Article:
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THREE THE “AMERICAN PIE” CLASSIC ALBUMS PROGRAMME…
reminded my of Don McLean’s song, “Orphans of Wealth”, at this moment as apposite as it’ll ever be…
“And they’re African, Mexican, Caucasian, Indian / Hungry and hopeless Americans / The orphans of wealth and of adequate health / Disowned by this nation they live in.
And with weather-worn hands, on bread lines they stand / Yet but one more degradation… / And they’re treated like tramps while we sell them food stamps /
This thriving and prosperous nation…”

FOUR I TRIED TO WRITE ABOUT DYLAN’S GOSPEL YEARS…
but the issue that I’ve had since 1980 keeps rearing its head – I listen to the first bars of any song thinking, “This sounds great” and ninety seconds later I’ve zoned out. I don’t understand – the band is great, the arrangements are good, it’s performed with drive and commitment… But it’s the same problem I have with the whole of Tom Petty’s oeuvre. I can never stick around ’til the end.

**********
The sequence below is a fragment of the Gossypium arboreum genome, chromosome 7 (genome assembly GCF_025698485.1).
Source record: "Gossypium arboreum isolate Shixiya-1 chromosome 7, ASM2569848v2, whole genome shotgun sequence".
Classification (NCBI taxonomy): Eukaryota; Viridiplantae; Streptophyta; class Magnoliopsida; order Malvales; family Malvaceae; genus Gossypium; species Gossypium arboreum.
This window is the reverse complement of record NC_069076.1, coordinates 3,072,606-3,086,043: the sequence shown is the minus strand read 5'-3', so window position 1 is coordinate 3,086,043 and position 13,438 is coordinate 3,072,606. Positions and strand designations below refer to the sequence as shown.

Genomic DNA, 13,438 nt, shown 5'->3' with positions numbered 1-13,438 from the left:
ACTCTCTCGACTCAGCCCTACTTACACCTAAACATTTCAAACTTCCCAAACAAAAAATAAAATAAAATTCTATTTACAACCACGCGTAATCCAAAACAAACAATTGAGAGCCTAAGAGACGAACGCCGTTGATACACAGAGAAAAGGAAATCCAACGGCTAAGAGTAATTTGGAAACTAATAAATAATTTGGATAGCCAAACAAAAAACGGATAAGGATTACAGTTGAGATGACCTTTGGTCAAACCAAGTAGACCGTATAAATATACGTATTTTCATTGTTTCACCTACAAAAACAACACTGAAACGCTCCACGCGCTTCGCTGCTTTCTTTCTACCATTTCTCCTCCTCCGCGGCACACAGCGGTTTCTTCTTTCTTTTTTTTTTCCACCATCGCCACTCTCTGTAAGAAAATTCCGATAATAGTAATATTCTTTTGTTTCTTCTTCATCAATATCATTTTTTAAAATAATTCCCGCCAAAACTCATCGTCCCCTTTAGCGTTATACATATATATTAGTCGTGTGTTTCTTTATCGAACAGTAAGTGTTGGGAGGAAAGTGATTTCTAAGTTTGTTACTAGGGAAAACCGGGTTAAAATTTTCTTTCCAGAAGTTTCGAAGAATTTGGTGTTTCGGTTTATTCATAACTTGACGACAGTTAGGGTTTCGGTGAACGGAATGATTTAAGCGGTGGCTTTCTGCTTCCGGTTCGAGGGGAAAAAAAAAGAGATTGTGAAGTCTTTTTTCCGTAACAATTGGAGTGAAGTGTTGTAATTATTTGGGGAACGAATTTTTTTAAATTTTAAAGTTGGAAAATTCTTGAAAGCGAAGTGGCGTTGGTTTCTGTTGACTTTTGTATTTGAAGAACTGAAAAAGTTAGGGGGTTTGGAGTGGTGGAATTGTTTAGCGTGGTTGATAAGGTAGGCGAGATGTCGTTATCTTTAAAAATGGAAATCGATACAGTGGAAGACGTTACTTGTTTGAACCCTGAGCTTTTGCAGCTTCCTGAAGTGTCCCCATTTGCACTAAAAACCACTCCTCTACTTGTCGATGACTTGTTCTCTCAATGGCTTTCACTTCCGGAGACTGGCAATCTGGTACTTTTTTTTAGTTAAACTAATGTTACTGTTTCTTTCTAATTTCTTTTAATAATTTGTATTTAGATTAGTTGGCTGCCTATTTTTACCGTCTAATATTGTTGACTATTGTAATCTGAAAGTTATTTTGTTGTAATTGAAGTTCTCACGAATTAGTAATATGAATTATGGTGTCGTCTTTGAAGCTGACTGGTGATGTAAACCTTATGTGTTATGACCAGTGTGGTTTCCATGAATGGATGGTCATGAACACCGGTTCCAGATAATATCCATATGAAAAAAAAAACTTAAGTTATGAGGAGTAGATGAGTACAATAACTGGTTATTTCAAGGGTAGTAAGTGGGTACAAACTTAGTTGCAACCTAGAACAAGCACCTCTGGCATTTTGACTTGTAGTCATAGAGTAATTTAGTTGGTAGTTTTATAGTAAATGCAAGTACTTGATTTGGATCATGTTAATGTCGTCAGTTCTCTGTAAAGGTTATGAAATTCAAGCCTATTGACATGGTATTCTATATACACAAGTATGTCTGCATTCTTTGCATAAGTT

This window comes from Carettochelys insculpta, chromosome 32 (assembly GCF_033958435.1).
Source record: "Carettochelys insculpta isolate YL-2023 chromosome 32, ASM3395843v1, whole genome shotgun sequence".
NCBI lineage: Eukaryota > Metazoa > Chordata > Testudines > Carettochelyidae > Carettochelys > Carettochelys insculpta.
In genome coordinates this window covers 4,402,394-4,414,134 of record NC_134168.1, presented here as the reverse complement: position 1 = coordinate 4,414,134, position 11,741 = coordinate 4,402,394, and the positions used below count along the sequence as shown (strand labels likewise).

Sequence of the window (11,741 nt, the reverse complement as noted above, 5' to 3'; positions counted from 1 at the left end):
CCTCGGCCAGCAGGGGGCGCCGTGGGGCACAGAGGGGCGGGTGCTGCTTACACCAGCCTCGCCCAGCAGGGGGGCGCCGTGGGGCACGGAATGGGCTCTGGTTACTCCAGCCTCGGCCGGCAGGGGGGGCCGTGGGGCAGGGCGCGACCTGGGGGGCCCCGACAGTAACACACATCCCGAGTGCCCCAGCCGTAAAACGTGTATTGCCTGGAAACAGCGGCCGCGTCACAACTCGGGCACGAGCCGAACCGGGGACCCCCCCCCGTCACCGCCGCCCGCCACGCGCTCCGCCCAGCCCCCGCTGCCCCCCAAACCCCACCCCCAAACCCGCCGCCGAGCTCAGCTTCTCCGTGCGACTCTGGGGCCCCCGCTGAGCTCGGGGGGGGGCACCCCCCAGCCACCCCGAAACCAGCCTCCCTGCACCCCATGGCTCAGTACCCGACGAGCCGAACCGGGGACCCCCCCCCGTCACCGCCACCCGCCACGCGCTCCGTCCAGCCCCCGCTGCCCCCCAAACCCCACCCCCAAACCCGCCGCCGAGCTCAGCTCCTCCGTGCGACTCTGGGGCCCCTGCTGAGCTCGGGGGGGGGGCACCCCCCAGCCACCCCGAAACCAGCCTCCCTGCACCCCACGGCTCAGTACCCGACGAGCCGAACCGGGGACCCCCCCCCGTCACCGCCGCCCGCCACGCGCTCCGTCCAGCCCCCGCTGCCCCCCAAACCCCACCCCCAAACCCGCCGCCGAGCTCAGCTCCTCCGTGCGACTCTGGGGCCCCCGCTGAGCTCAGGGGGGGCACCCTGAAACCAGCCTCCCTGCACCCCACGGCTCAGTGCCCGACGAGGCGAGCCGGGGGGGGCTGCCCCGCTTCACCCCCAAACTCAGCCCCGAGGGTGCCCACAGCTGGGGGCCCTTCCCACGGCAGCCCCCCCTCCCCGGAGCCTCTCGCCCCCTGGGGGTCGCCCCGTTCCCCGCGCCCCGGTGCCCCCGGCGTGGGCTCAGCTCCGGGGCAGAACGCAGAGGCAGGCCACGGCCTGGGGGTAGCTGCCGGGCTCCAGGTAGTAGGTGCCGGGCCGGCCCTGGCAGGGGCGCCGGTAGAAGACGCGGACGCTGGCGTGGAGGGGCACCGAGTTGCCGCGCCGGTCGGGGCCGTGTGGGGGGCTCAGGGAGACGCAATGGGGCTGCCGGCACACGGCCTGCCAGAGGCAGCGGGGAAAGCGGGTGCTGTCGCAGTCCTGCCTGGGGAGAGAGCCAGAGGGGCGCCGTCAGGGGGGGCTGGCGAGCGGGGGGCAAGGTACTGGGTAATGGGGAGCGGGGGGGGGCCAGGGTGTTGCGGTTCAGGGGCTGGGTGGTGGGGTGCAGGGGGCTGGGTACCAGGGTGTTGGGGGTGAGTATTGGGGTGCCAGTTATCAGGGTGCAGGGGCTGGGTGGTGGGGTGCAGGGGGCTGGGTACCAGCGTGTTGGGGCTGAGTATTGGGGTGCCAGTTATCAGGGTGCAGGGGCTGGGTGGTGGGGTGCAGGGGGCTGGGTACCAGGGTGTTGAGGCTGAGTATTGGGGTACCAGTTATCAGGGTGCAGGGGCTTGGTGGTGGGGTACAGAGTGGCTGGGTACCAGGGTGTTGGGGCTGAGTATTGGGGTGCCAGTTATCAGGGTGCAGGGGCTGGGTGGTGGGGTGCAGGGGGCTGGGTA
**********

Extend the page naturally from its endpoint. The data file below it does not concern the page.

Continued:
FIVE FROM MAJOR TO MINOR
A fascinating piece about the current state of pop music at Popbitch. They’ve looked at one element in particular…
“Being popular gets you a good place on a Spotify playlist; getting a good place on a Spotify playlist gets you more plays. The more plays you get on Spotify, the better your chart position. The better your chart position, the better your placement on Spotify playlists. The more you get heard, the more popular you become. The more popular you become, the more you get heard. This is not a particularly groundbreaking observation. People have been talking about this quirk of the new chart calculations for years now. What is interesting about this run of long-standing number ones though is that something else significant seems to have changed since the days of “Everything I Do” and “Love Is All Around”. Specifically: the key that the songs are in.”

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Wednesday 18th February

OH GOD, NOT THEM AGAIN…